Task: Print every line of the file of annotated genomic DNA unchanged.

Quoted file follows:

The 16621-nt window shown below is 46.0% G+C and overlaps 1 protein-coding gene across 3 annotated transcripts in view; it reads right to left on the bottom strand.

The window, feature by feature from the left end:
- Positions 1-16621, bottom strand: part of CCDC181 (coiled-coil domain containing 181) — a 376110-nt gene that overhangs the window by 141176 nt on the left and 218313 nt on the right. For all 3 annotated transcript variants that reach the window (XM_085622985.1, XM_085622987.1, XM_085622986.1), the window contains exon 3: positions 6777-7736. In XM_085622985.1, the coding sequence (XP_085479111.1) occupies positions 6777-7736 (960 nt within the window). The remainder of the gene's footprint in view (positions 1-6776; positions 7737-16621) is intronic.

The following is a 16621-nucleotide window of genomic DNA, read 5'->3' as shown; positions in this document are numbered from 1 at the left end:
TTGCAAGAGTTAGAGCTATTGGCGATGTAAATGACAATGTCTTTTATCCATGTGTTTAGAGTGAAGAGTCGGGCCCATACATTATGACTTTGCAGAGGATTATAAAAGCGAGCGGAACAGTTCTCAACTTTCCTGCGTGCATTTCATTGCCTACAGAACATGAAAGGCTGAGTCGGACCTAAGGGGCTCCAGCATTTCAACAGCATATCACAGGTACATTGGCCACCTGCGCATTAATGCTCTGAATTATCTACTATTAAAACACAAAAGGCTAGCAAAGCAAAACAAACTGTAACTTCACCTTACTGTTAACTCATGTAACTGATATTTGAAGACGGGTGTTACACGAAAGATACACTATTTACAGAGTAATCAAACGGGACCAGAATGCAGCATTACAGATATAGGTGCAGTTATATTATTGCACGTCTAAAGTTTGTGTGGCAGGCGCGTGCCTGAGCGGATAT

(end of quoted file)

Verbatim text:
The 16621-nt window shown below is 46.0% G+C and overlaps 1 protein-coding gene across 3 annotated transcripts in view; it reads right to left on the bottom strand.

The window, feature by feature from the left end:
- Positions 1-16621, bottom strand: part of CCDC181 (coiled-coil domain containing 181) — a 376110-nt gene that overhangs the window by 141176 nt on the left and 218313 nt on the right. For all 3 annotated transcript variants that reach the window (XM_085622985.1, XM_085622987.1, XM_085622986.1), the window contains exon 3: positions 6777-7736. In XM_085622985.1, the coding sequence (XP_085479111.1) occupies positions 6777-7736 (960 nt within the window). The remainder of the gene's footprint in view (positions 1-6776; positions 7737-16621) is intronic.

The following is a 16621-nucleotide window of genomic DNA, read 5'->3' as shown; positions in this document are numbered from 1 at the left end:
TTGCAAGAGTTAGAGCTATTGGCGATGTAAATGACAATGTCTTTTATCCATGTGTTTAGAGTGAAGAGTCGGGCCCATACATTATGACTTTGCAGAGGATTATAAAAGCGAGCGGAACAGTTCTCAACTTTCCTGCGTGCATTTCATTGCCTACAGAACATGAAAGGCTGAGTCGGACCTAAGGGGCTCCAGCATTTCAACAGCATATCACAGGTACATTGGCCACCTGCGCATTAATGCTCTGAATTATCTACTATTAAAACACAAAAGGCTAGCAAAGCAAAACAAACTGTAACTTCACCTTACTGTTAACTCATGTAACTGATATTTGAAGACGGGTGTTACACGAAAGATACACTATTTACAGAGTAATCAAACGGGACCAGAATGCAGCATTACAGATATAGGTGCAGTTATATTATTGCACGTCTAAAGTTTGTGTGGCAGGCGCGTGCCTGAGCGGATAT